THE MONKEES: (Singing) My, my, the clock in the sky is pounding away and there's so much to say. A face, a voice, an overdub has no choice. An image cannot rejoice. Wanting to be, to hear and to see, crying to the sky. But the porpoise is laughing, goodbye, goodbye, goodbye, goodbye, goodbye.

WARD: Goffin and King's "Porpoise Song" was the theme to The Monkees' film "Head," a drug-soaked enigma that has its defenders today but baffled its audience, as it probably was intended to. Its resemblance of Phil Spector's sound was no accident. It was arranged by his arranger, Jack Nitzsche, and had a lot of familiar names from his records playing on it. By 1969, The Monkees were an album band like everyone else, with fewer and fewer hits and one fewer member, since Peter Tork had bought himself out of his contract. Early in 1970, Nesmith quit to form the underrated country rock First National Band, and The Monkees, except for some revivals, were effectively over.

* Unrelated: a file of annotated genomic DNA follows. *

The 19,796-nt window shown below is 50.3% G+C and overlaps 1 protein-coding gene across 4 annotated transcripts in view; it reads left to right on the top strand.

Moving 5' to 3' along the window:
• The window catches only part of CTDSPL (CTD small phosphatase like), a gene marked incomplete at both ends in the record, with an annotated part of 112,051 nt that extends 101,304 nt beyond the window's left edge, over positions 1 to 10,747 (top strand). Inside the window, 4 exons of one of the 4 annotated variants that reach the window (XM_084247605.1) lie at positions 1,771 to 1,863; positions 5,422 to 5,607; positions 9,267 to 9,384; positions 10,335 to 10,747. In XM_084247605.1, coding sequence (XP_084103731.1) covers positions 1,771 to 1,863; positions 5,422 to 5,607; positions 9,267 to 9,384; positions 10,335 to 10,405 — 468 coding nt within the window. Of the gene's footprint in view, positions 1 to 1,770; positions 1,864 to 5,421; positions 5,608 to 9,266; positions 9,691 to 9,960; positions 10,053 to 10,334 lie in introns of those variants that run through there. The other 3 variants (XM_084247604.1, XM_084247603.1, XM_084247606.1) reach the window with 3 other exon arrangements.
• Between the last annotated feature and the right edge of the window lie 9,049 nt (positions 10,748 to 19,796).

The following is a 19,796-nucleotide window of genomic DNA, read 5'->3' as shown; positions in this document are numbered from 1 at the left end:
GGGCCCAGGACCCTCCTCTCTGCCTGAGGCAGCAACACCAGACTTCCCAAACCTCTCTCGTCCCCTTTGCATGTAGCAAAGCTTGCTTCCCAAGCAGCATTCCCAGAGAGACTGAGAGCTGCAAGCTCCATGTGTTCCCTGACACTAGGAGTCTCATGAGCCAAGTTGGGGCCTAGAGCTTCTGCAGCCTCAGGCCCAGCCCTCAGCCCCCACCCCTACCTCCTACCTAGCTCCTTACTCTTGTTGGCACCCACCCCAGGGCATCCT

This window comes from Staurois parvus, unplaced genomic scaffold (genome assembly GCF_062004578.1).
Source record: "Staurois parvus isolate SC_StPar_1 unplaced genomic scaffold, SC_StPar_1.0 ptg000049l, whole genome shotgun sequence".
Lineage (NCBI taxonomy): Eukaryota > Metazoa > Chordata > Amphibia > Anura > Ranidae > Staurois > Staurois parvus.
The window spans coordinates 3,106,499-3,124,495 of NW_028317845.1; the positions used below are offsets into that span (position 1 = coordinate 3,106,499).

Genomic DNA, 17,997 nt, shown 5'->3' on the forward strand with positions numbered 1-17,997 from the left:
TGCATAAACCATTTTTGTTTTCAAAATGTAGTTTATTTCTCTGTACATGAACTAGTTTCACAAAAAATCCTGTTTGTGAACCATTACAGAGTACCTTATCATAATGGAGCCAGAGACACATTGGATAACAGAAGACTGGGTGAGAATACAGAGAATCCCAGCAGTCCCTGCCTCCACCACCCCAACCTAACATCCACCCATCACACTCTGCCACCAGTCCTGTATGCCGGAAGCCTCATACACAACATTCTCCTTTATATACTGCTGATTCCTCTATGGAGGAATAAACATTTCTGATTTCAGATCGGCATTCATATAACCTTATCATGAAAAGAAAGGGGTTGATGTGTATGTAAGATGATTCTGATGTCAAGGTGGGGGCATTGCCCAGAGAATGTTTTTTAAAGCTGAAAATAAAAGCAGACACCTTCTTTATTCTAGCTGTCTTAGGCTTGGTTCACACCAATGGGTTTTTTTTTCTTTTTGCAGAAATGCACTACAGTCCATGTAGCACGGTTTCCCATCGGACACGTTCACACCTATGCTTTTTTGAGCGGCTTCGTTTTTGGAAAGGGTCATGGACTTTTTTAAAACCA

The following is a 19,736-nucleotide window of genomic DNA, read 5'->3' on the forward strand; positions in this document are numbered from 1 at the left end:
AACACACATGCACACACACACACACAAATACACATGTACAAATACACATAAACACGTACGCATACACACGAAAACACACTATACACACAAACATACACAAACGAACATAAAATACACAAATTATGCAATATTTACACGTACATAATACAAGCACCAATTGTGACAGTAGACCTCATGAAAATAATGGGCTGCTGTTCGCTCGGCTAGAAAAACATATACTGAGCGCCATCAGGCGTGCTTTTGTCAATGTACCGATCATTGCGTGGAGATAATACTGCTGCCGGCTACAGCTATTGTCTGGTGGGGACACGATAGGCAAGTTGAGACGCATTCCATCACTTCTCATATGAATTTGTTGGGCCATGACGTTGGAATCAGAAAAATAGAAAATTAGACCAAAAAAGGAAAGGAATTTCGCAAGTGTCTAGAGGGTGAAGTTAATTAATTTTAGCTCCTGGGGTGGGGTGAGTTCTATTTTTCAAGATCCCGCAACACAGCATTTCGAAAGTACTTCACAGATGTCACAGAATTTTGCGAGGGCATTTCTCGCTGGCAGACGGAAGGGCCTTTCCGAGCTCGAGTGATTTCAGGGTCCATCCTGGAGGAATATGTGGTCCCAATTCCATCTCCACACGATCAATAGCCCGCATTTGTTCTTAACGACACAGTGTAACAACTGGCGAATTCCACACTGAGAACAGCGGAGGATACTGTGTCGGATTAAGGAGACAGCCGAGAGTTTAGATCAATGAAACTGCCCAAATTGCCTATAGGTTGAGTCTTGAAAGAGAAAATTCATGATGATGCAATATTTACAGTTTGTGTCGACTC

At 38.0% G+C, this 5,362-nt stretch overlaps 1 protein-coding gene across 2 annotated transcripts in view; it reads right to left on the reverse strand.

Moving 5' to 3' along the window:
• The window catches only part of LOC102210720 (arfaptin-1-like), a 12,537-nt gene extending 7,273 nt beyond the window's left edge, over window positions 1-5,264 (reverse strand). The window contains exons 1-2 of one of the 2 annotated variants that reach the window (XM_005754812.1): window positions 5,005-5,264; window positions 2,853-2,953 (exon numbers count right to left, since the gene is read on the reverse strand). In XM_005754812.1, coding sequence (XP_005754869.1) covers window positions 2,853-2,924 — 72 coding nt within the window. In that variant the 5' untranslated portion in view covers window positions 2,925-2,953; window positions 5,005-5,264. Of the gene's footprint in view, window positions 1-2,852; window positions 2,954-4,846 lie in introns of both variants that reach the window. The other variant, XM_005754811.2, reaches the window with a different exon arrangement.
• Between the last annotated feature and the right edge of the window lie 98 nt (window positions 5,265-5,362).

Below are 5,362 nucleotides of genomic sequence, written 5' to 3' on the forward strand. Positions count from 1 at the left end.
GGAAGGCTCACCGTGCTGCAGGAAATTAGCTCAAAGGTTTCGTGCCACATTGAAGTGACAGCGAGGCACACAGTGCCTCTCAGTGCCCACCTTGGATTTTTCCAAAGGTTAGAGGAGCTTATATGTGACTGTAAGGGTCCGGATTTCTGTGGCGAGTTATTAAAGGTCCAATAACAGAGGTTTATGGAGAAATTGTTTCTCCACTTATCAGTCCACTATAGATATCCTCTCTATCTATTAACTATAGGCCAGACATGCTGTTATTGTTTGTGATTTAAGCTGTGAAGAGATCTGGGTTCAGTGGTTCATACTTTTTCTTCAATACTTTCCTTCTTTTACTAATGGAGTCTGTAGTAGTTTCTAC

BIANCULLI: Ed Ward is the author of the new book "The History Of Rock & Roll, Volume 1: 1920-1963." He reviewed "The Monkees 50." On Monday's show, a doctor's perspective on how medicine has changed the end of life.

HAIDER WARRAICH: Doing things has become very easy - ordering a C.T. scan, ordering some treatment - but knowing when to stop is so much harder.

BIANCULLI: We talk with Dr. Haider Warraich. His new book is called "Modern Death." Hope you can join us.


THE MONKEES: (Singing) Oh, I could hide beneath the wings of the bluebird as she sings. The 6 o'clock alarm would never ring. But it rings and I rise...

BIANCULLI: FRESH AIR's executive producer is Danny Miller. Our technical director and engineer is Audrey Bentham, with additional engineering support from Joyce Lieberman and Julian Herzfeld. Our associate producer for online media is Molly Seavy-Nesper. Roberta Shorrock directs the show. For Terry Gross, I'm David Bianculli.


THE MONKEES: (Singing) Oh, what can it mean to a daydream believer and a homecoming queen? You once thought of me as a white knight on his steed. Now you know how happy I can be.

Transcripts are created on a rush deadline, and accuracy and availability may vary. This text may not be in its final form and may be updated or revised in the future. Please be aware that the authoritative record of Fresh Air interviews and reviews are the audio recordings of each segment.